Seeing God and the Poetry of Ursula Bethell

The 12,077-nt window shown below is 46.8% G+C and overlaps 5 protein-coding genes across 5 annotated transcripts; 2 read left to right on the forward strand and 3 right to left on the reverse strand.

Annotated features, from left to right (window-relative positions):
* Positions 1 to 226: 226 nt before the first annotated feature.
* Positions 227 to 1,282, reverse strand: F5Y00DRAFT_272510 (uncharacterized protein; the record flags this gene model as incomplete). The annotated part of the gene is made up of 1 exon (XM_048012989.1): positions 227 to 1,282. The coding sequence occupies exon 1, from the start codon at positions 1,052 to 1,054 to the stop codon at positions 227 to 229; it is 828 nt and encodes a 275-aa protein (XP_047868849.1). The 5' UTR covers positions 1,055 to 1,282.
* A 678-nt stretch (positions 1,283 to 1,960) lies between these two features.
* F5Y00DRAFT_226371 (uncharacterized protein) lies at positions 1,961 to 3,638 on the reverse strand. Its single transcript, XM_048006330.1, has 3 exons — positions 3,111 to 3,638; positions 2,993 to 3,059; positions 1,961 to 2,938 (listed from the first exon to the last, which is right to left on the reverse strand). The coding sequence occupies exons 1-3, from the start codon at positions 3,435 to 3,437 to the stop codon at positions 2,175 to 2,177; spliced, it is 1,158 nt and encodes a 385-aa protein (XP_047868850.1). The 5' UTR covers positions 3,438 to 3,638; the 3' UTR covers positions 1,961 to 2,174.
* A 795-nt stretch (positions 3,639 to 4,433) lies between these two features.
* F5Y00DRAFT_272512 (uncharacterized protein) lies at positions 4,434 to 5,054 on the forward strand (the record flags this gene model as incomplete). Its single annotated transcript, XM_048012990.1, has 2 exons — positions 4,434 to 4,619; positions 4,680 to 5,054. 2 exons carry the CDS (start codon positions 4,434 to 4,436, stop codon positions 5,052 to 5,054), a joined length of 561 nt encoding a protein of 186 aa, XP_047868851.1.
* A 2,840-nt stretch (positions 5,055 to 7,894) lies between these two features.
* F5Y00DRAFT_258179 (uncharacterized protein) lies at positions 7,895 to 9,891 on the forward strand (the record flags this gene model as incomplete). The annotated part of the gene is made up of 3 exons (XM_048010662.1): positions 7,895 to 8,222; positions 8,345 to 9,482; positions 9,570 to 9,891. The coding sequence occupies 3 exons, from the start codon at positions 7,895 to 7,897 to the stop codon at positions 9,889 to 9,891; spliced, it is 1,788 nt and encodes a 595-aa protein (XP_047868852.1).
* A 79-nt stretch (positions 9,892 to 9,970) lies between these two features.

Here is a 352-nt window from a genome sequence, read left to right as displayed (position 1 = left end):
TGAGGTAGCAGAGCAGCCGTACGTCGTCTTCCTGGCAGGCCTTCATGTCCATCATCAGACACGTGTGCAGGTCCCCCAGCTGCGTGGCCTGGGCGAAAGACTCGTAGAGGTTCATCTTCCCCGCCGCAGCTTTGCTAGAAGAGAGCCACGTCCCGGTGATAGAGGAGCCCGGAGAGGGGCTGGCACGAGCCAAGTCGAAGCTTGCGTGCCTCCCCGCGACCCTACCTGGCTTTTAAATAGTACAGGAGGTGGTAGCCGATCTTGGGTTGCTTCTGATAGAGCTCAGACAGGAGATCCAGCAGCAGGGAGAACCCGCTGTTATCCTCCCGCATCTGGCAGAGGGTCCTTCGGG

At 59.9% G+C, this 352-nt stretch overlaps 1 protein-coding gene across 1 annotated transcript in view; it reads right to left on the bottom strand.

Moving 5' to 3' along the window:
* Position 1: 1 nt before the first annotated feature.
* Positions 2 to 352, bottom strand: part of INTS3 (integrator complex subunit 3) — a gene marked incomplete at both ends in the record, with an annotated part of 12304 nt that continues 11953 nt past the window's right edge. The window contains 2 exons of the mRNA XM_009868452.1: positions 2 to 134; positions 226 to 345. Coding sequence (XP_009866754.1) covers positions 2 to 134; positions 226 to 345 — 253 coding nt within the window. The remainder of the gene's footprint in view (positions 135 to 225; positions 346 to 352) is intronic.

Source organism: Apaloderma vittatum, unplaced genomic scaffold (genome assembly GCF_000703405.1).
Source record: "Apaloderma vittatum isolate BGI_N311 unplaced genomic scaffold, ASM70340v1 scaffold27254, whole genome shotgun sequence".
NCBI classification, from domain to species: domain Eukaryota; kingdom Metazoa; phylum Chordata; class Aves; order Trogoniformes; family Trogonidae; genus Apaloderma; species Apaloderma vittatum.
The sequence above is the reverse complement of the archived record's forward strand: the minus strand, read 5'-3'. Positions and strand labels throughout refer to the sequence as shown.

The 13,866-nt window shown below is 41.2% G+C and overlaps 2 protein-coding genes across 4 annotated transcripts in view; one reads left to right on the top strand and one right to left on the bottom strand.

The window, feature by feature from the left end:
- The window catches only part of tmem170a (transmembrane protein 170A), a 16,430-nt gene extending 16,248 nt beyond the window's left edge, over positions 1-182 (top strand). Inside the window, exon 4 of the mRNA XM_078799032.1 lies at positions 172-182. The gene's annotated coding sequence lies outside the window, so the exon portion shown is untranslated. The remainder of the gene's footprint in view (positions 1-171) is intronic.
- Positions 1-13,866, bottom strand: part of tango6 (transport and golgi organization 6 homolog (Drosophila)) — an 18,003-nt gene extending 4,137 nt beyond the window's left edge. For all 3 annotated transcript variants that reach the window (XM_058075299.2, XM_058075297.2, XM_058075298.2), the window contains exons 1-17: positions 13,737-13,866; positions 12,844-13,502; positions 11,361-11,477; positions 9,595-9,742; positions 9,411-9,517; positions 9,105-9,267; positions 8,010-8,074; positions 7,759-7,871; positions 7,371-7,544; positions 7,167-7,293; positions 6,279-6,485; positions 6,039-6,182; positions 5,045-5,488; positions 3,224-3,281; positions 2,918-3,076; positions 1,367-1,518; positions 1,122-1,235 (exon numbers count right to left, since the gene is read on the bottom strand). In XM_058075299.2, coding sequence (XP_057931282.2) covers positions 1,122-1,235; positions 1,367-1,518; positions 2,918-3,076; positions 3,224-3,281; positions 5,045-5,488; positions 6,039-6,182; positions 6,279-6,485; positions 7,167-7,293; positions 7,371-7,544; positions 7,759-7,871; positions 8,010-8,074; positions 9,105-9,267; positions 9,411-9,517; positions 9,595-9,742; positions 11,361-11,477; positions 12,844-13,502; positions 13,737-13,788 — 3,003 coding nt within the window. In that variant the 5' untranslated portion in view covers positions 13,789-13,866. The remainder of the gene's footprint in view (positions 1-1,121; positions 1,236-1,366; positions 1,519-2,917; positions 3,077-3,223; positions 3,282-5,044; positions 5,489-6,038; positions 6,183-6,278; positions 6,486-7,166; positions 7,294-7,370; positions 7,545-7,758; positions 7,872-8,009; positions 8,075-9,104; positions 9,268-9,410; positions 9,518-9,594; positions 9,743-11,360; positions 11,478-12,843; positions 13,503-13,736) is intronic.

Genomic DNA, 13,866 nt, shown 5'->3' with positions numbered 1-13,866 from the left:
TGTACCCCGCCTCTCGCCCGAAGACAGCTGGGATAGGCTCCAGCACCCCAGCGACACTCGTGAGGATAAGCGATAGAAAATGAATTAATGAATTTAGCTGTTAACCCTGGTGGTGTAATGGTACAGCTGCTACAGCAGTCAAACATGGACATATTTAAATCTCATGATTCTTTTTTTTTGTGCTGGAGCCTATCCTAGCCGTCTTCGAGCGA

Mary Ursula Bethell's poems are almost exclusively celebrations of natural beauty. What, then, is the significance of the beauty within the world to the poet? This question is central to Bethell's poetry and this thesis attempts to answer it. Beauty, for Bethell, is the invisible shining through the visible. It is the glory of God shown in the physical world. As Bethell searches for and celebrates beauty, she is in fact searching for and celebrating the face of God. Bethell's first collection, From a Garden in the Antipodes, introduces the role of beauty in the poet's life: a role of revealing the world as a point of connection between herself and her God. Time and Place continues with this theme. Here the focus is on Christ as the ultimate Being - the foundation of all things, who is revealed most perfectly through the beauty of the world. Day and Night holds the climax of the revelation of God. It unveils the Holy Spirit as the 'Spirit of Beauty', so creating a direct link between the poet and her God - a link which is made evident by the beauty of the world.